aGraduate School of Information Science and Engineering, Ritsumeikan University, Japan
bCollege of Information Science and Engineering, Ritsumeikan University, Japan
cNara National Research Institute for Cultural Properties, Japan
dResearch Center for Area Studies, National Research and Innovation Agency, Indonesia
eBorobudur Conservation Office, Indonesia
Received 20 July 2021, Revised 6 November 2021, Accepted 9 November 2021, Available online 6 December 2021, Version of Record 6 December 2021.
We propose a deep learning-based reconstruction method for three-dimensional (3D) cultural heritage objects, which are destroyed or disappear and thus are unavailable for 3D scanning to create digital archives. The proposed reconstruction method uses a single monocular photo and predicts its depth values based on a monocular depth estimation network. While most recent studies have focused on scenes with sharp (high-curvature) edges and large depth differences, such as indoor and outdoor scenes, the proposed method is designed to exert its performance on scenes with small depth differences and soft (low-curvature) edges. The key idea is to involve the soft edges as guidance information in the depth estimation network. We demonstrate the effectiveness of the proposed method by applying it to the hidden reliefs of the Borobudur temple, a UNESCO world heritage site. The hidden reliefs were buried behind stone walls and are no longer visible. The 3D information of the reliefs can only be estimated from their old monocular photos. We achieved 97% reconstruction accuracy for validation data. We also integrate the reconstructed hidden reliefs with 3D scanned data of the visible regions and execute see-through visualization for the integrated data. This visualization can simultaneously show us both visible regions and invisible regions of the temple.
It is increasingly important to establish three-dimensional (3D) digital archives for the preservation and analysis of cultural heritage sites. With 3D digital archives, complete information can be preserved permanently, which enables people to analyze and appreciate cultural heritage sites. Moreover, we can implement valuable, visual, digital, cultural heritage content, such as high-quality 3D imaging systems and interactive virtual reality systems. Recently, 3D scanning technology has been rapidly developing so that we can easily create 3D digital archives of extant cultural heritage objects (Nuttens et al., 2009, Park et al., 2014 (2014)). However, many cultural heritage sites have been partially damaged and lost. In addition, some or all parts of cultural heritage sites are hidden and made invisible for preservation reasons. In such cases, we cannot directly and three-dimensionally measure actual objects. If an adequate number of photos from different directions remain available, 3D models can be reconstructed digitally using multiple-image-based methods (Hermoza and Sipiran, 2018, Kyriakaki et al., 2014, Kersten and Lindstaedt, 2012). However, in many cases, only one single monocular photo of each cultural heritage object is preserved, which is insufficient for 3D restoration. The ancient reliefs buried behind the stone walls of the Borobudur temple in Indonesia are a typical example.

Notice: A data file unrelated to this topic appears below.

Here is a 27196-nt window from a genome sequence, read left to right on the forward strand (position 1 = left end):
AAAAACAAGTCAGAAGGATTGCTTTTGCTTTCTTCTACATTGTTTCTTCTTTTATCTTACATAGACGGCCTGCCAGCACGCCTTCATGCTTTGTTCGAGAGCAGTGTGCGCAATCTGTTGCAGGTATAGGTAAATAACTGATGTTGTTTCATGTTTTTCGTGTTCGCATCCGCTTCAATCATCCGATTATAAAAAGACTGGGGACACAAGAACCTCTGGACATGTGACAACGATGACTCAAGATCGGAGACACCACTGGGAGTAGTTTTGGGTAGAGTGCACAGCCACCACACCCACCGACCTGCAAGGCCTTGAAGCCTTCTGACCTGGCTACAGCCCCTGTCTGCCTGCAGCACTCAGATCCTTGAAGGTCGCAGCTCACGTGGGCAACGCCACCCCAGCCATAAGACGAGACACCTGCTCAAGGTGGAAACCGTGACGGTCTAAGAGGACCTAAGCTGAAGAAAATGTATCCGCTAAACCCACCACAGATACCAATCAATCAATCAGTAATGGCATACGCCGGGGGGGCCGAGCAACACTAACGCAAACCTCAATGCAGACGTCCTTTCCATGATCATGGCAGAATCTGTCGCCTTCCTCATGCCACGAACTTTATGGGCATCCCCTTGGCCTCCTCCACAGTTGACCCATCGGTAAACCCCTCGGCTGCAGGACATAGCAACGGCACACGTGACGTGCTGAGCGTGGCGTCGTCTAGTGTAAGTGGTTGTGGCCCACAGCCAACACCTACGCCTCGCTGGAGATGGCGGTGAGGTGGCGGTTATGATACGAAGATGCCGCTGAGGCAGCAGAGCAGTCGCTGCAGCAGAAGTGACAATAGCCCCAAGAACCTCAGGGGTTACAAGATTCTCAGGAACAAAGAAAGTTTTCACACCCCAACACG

The Borobudur temple in Indonesia is an UNESCO World Heritage Sites that is known as the largest Buddhist temple ruin in the world. The complete ancient relief carved on its stone walls adds to the cultural value of the Borobudur temple. The temple has 2,672 bas-relief panels (sculptural reliefs in which forms extend only slightly from the background), containing 1,460 narrative panels and 1,212 decorative panels (Santiko and Nugrahani, 2012). These reliefs consist of five sections, each of which describes a different Buddhism story. Unfortunately, due to safety concerns, the foot encasement of the temple was reinstalled, and the section carved on the foot encasement named ”Karmawibhangga” was buried behind the stone walls. This section has 160 relief panels, and only four panels at the southeast corner are revealed and made visible for visitors. The other 156 relief panels are invisible and hidden by the stone walls. For each hidden panel, there remains one grayscale photo taken from directly in front of the reliefs in 1890 (refer to Fig. 1).